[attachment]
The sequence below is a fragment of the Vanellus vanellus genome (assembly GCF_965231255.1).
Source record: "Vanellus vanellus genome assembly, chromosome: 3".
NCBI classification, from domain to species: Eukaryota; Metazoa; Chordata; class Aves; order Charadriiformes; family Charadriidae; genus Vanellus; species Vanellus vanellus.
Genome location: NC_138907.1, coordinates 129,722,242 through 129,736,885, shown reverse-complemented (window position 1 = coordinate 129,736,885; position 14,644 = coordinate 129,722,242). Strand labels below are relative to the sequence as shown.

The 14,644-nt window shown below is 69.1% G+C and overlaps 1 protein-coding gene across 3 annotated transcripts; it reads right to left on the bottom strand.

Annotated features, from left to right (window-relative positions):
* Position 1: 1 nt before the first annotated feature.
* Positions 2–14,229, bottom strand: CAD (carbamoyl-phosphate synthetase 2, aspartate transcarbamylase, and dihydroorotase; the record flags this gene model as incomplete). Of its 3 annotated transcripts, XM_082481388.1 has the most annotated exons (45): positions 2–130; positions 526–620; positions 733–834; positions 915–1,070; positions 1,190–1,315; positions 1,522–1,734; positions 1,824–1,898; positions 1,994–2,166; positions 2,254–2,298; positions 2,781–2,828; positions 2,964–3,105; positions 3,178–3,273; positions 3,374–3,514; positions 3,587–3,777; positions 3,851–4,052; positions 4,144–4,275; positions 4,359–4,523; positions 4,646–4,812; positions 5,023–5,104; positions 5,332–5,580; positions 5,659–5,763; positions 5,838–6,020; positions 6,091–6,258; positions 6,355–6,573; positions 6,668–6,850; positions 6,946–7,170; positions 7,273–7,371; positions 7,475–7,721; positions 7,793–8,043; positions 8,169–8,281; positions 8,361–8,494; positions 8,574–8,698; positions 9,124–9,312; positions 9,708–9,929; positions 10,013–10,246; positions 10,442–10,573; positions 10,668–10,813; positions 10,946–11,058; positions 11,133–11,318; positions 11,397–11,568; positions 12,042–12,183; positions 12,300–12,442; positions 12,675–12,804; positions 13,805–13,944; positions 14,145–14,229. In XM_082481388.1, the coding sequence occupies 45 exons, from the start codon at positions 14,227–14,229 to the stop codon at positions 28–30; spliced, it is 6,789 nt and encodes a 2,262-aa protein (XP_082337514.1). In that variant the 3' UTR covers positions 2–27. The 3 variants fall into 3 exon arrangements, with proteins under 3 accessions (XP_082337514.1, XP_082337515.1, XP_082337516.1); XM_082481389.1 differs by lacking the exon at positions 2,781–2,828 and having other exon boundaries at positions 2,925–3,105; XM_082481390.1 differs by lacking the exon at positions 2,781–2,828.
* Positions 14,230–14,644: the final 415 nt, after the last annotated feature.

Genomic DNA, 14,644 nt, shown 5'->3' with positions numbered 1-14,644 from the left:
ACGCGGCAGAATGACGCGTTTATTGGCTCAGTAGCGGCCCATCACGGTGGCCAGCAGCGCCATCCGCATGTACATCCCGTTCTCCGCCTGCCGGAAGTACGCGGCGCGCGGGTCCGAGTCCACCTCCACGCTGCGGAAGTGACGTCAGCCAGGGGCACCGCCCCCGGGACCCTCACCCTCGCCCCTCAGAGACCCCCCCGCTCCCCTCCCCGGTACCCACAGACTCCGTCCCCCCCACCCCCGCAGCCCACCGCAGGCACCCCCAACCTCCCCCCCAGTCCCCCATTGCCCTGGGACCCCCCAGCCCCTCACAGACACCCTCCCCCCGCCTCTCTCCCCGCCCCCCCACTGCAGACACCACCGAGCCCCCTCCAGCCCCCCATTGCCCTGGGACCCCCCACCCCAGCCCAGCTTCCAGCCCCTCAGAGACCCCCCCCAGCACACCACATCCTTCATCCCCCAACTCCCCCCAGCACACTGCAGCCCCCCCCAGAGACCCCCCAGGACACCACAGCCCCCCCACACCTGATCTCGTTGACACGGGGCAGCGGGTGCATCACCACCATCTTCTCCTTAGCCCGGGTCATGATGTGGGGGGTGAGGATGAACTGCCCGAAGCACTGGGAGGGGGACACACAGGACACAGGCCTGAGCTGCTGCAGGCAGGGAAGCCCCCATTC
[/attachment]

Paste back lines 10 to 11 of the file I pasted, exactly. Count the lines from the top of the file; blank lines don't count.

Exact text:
Genomic DNA, 14,644 nt, shown 5'->3' with positions numbered 1-14,644 from the left:
ACGCGGCAGAATGACGCGTTTATTGGCTCAGTAGCGGCCCATCACGGTGGCCAGCAGCGCCATCCGCATGTACATCCCGTTCTCCGCCTGCCGGAAGTACGCGGCGCGCGGGTCCGAGTCCACCTCCACGCTGCGGAAGTGACGTCAGCCAGGGGCACCGCCCCCGGGACCCTCACCCTCGCCCCTCAGAGACCCCCCCGCTCCCCTCCCCGGTACCCACAGACTCCGTCCCCCCCACCCCCGCAGCCCACCGCAGGCACCCCCAACCTCCCCCCCAGTCCCCCATTGCCCTGGGACCCCCCAGCCCCTCACAGACACCCTCCCCCCGCCTCTCTCCCCGCCCCCCCACTGCAGACACCACCGAGCCCCCTCCAGCCCCCCATTGCCCTGGGACCCCCCACCCCAGCCCAGCTTCCAGCCCCTCAGAGACCCCCCCCAGCACACCACATCCTTCATCCCCCAACTCCCCCCAGCACACTGCAGCCCCCCCCAGAGACCCCCCAGGACACCACAGCCCCCCCACACCTGATCTCGTTGACACGGGGCAGCGGGTGCATCACCACCATCTTCTCCTTAGCCCGGGTCATGATGTGGGGGGTGAGGATGAACTGCCCGAAGCACTGGGAGGGGGACACACAGGACACAGGCCTGAGCTGCTGCAGGCAGGGAAGCCCCCATTC